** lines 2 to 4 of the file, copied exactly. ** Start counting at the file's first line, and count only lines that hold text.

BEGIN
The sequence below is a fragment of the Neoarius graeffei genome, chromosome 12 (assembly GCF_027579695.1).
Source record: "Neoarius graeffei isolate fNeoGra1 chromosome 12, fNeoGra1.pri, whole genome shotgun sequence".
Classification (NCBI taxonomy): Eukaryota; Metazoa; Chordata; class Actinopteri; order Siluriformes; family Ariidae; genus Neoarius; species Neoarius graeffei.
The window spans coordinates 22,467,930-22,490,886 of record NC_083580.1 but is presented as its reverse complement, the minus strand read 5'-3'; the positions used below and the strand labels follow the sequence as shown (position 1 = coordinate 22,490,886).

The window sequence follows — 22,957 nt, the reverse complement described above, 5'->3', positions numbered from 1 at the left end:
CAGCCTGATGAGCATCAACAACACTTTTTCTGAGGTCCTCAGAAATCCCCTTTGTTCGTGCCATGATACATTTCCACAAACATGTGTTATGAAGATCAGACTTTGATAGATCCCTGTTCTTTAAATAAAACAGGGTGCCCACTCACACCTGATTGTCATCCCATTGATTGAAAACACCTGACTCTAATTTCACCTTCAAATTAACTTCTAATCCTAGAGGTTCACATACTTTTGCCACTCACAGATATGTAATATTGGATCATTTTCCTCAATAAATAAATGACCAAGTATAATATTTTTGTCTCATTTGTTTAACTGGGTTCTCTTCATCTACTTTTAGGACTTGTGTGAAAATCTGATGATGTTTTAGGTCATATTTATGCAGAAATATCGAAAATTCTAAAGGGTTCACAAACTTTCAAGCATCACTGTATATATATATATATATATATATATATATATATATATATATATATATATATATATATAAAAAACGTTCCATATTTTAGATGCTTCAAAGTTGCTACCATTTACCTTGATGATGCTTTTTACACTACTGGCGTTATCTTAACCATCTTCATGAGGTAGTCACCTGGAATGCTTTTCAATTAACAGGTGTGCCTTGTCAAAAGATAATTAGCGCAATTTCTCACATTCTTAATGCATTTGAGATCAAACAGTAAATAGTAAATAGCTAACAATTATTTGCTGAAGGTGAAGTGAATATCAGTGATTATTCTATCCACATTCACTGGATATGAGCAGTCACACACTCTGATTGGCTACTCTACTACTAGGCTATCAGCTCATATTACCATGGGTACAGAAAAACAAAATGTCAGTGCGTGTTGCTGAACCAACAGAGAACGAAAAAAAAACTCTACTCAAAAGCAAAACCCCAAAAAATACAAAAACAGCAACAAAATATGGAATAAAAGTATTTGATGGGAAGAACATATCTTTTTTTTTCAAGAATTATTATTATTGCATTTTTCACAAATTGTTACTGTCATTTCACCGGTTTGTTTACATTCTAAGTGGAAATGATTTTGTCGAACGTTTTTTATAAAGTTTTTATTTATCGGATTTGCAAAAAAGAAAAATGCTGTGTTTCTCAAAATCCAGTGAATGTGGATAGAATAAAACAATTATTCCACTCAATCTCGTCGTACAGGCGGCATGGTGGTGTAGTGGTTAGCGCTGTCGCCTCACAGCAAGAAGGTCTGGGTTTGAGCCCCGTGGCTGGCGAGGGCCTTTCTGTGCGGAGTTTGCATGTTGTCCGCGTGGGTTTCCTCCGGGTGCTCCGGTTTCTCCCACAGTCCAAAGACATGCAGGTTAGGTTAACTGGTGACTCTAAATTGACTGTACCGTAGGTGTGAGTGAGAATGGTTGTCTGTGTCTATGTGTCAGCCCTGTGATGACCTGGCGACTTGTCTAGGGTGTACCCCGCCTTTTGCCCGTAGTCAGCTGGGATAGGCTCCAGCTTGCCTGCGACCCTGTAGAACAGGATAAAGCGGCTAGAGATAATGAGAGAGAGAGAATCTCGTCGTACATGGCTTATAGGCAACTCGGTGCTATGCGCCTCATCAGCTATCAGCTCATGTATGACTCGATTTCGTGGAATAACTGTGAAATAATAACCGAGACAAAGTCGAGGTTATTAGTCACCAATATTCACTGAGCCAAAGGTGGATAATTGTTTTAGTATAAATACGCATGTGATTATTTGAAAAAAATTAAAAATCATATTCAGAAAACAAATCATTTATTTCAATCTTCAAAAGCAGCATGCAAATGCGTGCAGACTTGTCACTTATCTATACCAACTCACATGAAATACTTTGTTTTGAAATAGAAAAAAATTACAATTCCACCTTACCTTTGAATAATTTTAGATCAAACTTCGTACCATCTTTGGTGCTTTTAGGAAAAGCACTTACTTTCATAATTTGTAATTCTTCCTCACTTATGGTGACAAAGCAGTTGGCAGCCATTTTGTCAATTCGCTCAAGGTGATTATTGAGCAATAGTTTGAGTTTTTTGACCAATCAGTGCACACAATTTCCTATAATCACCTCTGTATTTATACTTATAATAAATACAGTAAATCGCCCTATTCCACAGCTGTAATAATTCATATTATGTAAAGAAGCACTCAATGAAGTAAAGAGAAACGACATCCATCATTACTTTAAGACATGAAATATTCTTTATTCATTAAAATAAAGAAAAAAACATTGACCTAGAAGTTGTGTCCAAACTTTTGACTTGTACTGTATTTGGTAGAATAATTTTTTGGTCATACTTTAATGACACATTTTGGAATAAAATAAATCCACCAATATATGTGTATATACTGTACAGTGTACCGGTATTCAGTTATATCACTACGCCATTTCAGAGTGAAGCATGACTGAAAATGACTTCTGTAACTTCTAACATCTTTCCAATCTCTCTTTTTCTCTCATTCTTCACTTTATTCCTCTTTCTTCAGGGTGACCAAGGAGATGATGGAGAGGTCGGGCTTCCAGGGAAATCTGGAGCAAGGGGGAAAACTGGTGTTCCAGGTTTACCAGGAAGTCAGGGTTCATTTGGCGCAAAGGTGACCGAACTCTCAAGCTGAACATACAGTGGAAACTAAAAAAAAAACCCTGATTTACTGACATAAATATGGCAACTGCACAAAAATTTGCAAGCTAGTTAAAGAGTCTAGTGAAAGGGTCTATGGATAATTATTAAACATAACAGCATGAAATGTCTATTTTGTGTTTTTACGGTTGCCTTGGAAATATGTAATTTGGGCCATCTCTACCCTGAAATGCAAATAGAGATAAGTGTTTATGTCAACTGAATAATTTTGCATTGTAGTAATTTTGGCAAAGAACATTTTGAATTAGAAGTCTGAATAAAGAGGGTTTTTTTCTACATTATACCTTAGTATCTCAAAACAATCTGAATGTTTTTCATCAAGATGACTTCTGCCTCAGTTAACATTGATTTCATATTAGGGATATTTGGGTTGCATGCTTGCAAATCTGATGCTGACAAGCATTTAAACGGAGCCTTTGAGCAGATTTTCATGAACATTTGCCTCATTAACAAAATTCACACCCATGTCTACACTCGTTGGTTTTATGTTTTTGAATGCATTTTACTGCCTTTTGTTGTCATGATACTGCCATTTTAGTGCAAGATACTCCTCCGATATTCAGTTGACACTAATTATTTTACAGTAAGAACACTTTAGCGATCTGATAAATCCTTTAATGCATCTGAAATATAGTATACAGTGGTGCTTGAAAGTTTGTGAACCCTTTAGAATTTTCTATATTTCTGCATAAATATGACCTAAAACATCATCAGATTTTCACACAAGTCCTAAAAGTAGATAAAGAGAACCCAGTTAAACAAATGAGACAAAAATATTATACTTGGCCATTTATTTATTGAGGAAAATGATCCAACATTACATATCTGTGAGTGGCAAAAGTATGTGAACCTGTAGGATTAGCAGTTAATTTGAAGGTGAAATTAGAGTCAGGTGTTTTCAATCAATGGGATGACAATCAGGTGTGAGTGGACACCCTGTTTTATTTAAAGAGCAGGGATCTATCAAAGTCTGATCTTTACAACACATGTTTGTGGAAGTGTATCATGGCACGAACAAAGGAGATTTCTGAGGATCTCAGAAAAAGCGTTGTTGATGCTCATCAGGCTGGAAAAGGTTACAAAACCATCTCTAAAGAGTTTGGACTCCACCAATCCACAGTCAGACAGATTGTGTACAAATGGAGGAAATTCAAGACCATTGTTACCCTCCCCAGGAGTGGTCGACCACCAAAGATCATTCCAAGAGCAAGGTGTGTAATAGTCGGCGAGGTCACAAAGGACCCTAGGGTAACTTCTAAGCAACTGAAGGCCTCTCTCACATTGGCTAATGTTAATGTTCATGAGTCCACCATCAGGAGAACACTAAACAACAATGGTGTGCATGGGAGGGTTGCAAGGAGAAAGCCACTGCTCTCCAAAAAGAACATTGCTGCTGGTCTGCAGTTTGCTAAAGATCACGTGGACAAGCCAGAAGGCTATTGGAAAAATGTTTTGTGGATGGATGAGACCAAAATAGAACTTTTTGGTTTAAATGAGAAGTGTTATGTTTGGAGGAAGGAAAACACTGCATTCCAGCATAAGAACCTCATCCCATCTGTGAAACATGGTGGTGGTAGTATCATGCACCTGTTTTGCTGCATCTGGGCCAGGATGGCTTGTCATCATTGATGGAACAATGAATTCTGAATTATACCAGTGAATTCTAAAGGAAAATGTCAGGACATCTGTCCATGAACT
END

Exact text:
Source record: "Neoarius graeffei isolate fNeoGra1 chromosome 12, fNeoGra1.pri, whole genome shotgun sequence".
Classification (NCBI taxonomy): Eukaryota; Metazoa; Chordata; class Actinopteri; order Siluriformes; family Ariidae; genus Neoarius; species Neoarius graeffei.
The window spans coordinates 22,467,930-22,490,886 of record NC_083580.1 but is presented as its reverse complement, the minus strand read 5'-3'; the positions used below and the strand labels follow the sequence as shown (position 1 = coordinate 22,490,886).